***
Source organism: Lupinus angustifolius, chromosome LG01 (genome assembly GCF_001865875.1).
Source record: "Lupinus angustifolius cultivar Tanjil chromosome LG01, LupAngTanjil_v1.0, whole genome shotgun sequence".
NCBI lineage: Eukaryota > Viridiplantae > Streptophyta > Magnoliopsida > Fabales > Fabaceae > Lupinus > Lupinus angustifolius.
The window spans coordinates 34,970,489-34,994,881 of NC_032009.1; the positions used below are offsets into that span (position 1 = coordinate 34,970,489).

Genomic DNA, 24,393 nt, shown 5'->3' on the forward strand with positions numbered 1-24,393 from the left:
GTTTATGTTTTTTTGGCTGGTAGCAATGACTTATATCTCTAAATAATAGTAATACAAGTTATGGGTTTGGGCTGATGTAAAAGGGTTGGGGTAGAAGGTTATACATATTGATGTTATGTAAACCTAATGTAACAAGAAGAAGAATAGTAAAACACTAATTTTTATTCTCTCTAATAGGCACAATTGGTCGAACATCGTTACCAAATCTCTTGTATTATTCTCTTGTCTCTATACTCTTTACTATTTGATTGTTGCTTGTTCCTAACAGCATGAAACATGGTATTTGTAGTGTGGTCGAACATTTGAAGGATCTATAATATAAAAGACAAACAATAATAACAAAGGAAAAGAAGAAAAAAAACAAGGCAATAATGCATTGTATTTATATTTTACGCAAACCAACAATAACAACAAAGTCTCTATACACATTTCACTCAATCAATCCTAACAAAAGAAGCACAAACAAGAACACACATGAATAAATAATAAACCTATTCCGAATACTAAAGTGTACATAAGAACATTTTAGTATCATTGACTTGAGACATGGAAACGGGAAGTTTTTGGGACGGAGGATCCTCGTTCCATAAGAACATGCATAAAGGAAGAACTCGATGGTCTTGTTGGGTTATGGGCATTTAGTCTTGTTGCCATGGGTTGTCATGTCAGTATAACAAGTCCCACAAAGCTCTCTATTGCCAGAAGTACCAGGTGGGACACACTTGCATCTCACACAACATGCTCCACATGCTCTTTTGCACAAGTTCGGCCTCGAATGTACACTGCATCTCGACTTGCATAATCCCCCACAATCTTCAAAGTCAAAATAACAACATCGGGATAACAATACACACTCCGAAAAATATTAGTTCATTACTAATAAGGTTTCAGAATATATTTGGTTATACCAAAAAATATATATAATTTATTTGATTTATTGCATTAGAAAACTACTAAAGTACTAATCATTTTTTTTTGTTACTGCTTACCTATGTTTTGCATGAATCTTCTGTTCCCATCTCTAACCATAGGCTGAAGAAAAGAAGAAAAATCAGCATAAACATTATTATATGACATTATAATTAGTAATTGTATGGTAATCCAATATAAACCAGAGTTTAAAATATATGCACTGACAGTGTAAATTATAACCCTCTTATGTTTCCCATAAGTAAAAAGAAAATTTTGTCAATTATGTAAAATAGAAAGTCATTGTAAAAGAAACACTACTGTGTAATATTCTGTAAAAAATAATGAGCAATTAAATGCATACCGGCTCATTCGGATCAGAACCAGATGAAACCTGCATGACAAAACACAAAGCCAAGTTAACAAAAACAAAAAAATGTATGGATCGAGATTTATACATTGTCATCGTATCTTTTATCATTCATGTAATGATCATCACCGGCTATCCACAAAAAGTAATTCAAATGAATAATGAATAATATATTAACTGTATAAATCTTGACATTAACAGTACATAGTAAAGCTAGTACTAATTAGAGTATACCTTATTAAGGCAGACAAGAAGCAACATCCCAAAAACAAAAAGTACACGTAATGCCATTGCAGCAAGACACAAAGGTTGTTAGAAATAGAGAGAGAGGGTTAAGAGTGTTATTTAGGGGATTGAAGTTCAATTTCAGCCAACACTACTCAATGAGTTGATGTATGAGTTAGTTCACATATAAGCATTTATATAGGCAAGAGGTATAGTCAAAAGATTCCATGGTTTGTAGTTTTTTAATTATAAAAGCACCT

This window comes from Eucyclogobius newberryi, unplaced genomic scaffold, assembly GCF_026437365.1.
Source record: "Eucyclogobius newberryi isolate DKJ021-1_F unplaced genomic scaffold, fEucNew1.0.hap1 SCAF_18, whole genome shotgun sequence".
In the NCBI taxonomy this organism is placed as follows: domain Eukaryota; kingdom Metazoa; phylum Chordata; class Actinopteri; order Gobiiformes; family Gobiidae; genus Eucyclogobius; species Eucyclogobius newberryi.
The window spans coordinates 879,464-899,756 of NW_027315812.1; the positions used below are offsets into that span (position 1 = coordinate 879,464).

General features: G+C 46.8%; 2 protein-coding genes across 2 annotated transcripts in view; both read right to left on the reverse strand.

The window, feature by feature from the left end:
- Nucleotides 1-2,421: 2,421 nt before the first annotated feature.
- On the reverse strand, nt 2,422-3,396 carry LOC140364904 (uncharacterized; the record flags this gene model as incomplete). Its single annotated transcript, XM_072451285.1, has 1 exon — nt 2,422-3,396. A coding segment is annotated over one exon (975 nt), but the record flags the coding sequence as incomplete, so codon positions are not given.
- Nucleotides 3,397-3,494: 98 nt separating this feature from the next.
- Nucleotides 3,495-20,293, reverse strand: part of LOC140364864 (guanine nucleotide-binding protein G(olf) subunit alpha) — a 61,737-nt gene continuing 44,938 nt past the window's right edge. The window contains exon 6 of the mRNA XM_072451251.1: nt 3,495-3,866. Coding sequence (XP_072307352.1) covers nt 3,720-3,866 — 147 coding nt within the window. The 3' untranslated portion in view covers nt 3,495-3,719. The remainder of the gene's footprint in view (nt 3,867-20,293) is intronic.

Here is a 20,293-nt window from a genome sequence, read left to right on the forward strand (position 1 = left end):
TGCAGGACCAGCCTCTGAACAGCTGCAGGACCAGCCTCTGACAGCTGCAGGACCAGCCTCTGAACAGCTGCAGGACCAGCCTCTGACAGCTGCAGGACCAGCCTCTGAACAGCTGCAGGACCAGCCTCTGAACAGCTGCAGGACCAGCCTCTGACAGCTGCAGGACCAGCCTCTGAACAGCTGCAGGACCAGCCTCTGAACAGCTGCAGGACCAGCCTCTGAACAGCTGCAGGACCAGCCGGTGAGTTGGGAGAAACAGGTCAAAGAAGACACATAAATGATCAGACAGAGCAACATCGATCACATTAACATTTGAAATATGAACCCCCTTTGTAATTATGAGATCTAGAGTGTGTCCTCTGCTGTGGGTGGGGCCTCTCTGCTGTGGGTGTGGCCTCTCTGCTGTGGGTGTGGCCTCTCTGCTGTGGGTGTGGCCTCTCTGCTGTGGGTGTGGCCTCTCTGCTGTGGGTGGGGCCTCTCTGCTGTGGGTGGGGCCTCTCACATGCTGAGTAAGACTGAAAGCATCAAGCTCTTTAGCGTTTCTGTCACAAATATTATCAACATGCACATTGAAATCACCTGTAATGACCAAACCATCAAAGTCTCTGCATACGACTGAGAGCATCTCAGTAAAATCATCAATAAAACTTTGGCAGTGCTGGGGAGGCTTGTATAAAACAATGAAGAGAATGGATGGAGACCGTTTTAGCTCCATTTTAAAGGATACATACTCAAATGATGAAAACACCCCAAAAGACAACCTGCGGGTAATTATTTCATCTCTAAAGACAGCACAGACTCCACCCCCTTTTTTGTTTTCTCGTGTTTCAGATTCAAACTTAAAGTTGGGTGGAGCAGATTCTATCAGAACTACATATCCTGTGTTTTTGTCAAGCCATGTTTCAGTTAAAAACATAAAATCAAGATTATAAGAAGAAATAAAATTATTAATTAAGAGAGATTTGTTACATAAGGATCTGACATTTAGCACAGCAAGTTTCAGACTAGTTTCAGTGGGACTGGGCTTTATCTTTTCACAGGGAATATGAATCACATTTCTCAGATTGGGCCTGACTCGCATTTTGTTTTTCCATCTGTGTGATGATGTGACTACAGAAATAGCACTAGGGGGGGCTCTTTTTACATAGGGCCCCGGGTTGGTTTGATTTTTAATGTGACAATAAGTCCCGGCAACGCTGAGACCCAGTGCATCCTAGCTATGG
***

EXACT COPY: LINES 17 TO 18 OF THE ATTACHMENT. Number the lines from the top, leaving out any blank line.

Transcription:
Here is a 20,293-nt window from a genome sequence, read left to right on the forward strand (position 1 = left end):
TGCAGGACCAGCCTCTGAACAGCTGCAGGACCAGCCTCTGACAGCTGCAGGACCAGCCTCTGAACAGCTGCAGGACCAGCCTCTGACAGCTGCAGGACCAGCCTCTGAACAGCTGCAGGACCAGCCTCTGAACAGCTGCAGGACCAGCCTCTGACAGCTGCAGGACCAGCCTCTGAACAGCTGCAGGACCAGCCTCTGAACAGCTGCAGGACCAGCCTCTGAACAGCTGCAGGACCAGCCGGTGAGTTGGGAGAAACAGGTCAAAGAAGACACATAAATGATCAGACAGAGCAACATCGATCACATTAACATTTGAAATATGAACCCCCTTTGTAATTATGAGATCTAGAGTGTGTCCTCTGCTGTGGGTGGGGCCTCTCTGCTGTGGGTGTGGCCTCTCTGCTGTGGGTGTGGCCTCTCTGCTGTGGGTGTGGCCTCTCTGCTGTGGGTGTGGCCTCTCTGCTGTGGGTGGGGCCTCTCTGCTGTGGGTGGGGCCTCTCACATGCTGAGTAAGACTGAAAGCATCAAGCTCTTTAGCGTTTCTGTCACAAATATTATCAACATGCACATTGAAATCACCTGTAATGACCAAACCATCAAAGTCTCTGCATACGACTGAGAGCATCTCAGTAAAATCATCAATAAAACTTTGGCAGTGCTGGGGAGGCTTGTATAAAACAATGAAGAGAATGGATGGAGACCGTTTTAGCTCCATTTTAAAGGATACATACTCAAATGATGAAAACACCCCAAAAGACAACCTGCGGGTAATTATTTCATCTCTAAAGACAGCACAGACTCCACCCCCTTTTTTGTTTTCTCGTGTTTCAGATTCAAACTTAAAGTTGGGTGGAGCAGATTCTATCAGAACTACATATCCTGTGTTTTTGTCAAGCCATGTTTCAGTTAAAAACATAAAATCAAGATTATAAGAAGAAATAAAATTATTAATTAAGAGAGATTTGTTACATAAGGATCTGACATTTAGCACAGCAAGTTTCAGACTAGTTTCAGTGGGACTGGGCTTTATCTTTTCACAGGGAATATGAATCACATTTCTCAGATTGGGCCTGACTCGCATTTTGTTTTTCCATCTGTGTGATGATGTGACTACAGAAATAGCACTAGGGGGGGCTCTTTTTACATAGGGCCCCGGGTTGGTTTGATTTTTAATGTGACAATAAGTCCCGGCAACGCTGAGACCCAGTGCATCCTAGCTATGG